2. Peat swamp forests

Natural peat swamps in SE Asia have been recognized as important reservoirs of biodiversity. In particular they contain a large number of endemic tree species, many owing significant commercial value. Peat swamp forests are the last refugees for several rare and endangered animals, including orang-utan, while streams and rivers draining from peatlands are important fish habitats. See also http://en.wikipedia.org/wiki/Tropical_peat

Peat swamp forest floor in Riau

Peat swamp forest floor in Riau

Peat swamp forests (PSF) are rain water fed ecosystems, and thus the nutrient input to this ecosystem comes only from rain water and trough dry deposition from the atmosphere. The concentrations of nutrients in peat profile under the upmost surface peat remain low (Könönen et al., 2015; Lampela et al., 2014). Excess amount of water in the forest floor causes intermittent lack of oxygen that inhibits the litter decomposition and thus creates favorable conditions for accumulation of organic matter i.e. peat. Incompletely decomposed organic matter from the dense rain forest vegetation accumulates into peat and over several millennia lasted peat increment has formed dome-shaped peat massifs between rivers.

Outline of peat swamp forest types after Whitmore (1984).

Outline of peat swamp forest types after Whitmore (1984).

As in boreal raised bogs, in PSF the direction of the water runoff is from the elevated center towards the margins. The main biomass forming flora in PSF comprises almost solely of trees and the peat is thus woody. The trees of PSF have often extensive supportive root systems with buttress or stilt roots as well as air conducting pneumatophores as adaptations to wet environment. Distinct forest types with typical floral communities and forest structure can be found in different parts of the peat dome. Forest floor small scale features (microtopography) consists of elevated surfaces, hummocks, and often wet depressions, hollows (Lampela et al., 2016). The yearly fluctuation in the water table at the forest floor can exceed 1 meter, which creates flooded conditions during the wet season and increasingly drained surface peat profile towards the end of dry season (Lampela et al., 2016). In comparison to the peat in boreal and temperate peatlands, the peat in tropical PSF has rather heterogenic physical structure. Remains of wood in varying size and degree of decomposition are often mixed with well decomposed substrate. Many of the basic ecological characteristics of PSF are usually described, at best, in very general terms in the literature. Lampela et al. (2014) studied in detail forest floor characteristics in surface peat (peat structure and nutrient composition) and in litter at differing microtopographical conditions and with the typical long-term water table position.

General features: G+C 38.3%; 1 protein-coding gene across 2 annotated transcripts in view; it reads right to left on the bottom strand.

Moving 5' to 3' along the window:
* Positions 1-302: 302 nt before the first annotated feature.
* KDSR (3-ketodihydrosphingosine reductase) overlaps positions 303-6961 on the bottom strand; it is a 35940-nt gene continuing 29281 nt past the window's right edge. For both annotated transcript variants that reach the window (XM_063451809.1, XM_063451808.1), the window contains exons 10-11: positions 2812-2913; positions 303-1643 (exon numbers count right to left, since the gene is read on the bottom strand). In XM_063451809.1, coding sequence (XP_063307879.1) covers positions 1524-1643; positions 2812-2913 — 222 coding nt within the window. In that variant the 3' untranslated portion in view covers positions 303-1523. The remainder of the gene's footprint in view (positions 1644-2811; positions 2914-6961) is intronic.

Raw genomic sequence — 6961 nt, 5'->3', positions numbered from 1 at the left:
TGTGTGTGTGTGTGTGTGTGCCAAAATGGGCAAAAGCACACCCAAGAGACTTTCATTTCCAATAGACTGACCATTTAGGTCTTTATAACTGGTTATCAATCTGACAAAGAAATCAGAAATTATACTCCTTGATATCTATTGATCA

Close-up of the peat swamp forest floor during dry season in Central Kalimantan (Photo: J. Jauhiainen)

Close-up of the peat swamp forest floor during dry season in Central Kalimantan (Photo: J. Jauhiainen)

Forestry, by selective removal of commercial species of appropriate size, and non-timber tree species could form the most feasible options providing a regular, sustainable and financially rewarding return for investment (Vasander et al. 2014). However, illegal logging with methods destroying peat hydrology and forest structure undermines this.

Poorly planned timber felling can cause severe damage in forest (photo J. Jauhiainen)

Poorly planned timber felling can cause severe damage in forest (photo J. Jauhiainen)

Timber extraction canals dug into forest floor damage tree root systems, disturb ecosystem hydrology by increasing water outflow from the forest, and increase peat decomposition due to increased depth of oxic peat layer.

Timber extraction canals dug into forest floor damage tree root systems, disturb ecosystem hydrology by increasing water outflow from the forest, and increase peat decomposition due to increased depth of oxic peat layer.

Key words in finnish: suosademetsä, laittomat hakkuut, hydrologia, vesitase, kestävä käyttö, biodiversiteetti


Further information will be provided by Jyrki Jauhiainen and Harri Vasander